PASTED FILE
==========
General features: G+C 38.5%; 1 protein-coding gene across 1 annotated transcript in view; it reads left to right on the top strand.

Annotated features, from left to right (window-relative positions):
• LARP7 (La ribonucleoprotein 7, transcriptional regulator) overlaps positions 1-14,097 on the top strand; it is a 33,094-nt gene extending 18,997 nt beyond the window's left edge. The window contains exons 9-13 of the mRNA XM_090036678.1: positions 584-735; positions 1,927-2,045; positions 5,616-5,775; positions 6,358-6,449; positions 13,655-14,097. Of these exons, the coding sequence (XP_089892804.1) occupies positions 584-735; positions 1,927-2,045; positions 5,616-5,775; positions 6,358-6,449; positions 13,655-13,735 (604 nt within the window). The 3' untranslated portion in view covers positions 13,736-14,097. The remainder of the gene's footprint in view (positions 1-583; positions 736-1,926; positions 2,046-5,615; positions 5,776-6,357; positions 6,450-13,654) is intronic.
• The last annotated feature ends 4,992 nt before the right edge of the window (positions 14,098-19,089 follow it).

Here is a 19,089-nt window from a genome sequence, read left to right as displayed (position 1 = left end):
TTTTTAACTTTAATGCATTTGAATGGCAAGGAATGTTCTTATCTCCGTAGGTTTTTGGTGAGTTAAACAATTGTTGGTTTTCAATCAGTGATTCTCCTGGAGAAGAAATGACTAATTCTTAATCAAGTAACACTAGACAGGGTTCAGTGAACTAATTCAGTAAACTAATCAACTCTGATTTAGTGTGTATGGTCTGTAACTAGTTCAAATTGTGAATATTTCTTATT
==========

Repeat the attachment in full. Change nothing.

General features: G+C 38.5%; 1 protein-coding gene across 1 annotated transcript in view; it reads left to right on the top strand.

Annotated features, from left to right (window-relative positions):
• LARP7 (La ribonucleoprotein 7, transcriptional regulator) overlaps positions 1-14,097 on the top strand; it is a 33,094-nt gene extending 18,997 nt beyond the window's left edge. The window contains exons 9-13 of the mRNA XM_090036678.1: positions 584-735; positions 1,927-2,045; positions 5,616-5,775; positions 6,358-6,449; positions 13,655-14,097. Of these exons, the coding sequence (XP_089892804.1) occupies positions 584-735; positions 1,927-2,045; positions 5,616-5,775; positions 6,358-6,449; positions 13,655-13,735 (604 nt within the window). The 3' untranslated portion in view covers positions 13,736-14,097. The remainder of the gene's footprint in view (positions 1-583; positions 736-1,926; positions 2,046-5,615; positions 5,776-6,357; positions 6,450-13,654) is intronic.
• The last annotated feature ends 4,992 nt before the right edge of the window (positions 14,098-19,089 follow it).

Here is a 19,089-nt window from a genome sequence, read left to right as displayed (position 1 = left end):
TTTTTAACTTTAATGCATTTGAATGGCAAGGAATGTTCTTATCTCCGTAGGTTTTTGGTGAGTTAAACAATTGTTGGTTTTCAATCAGTGATTCTCCTGGAGAAGAAATGACTAATTCTTAATCAAGTAACACTAGACAGGGTTCAGTGAACTAATTCAGTAAACTAATCAACTCTGATTTAGTGTGTATGGTCTGTAACTAGTTCAAATTGTGAATATTTCTTATT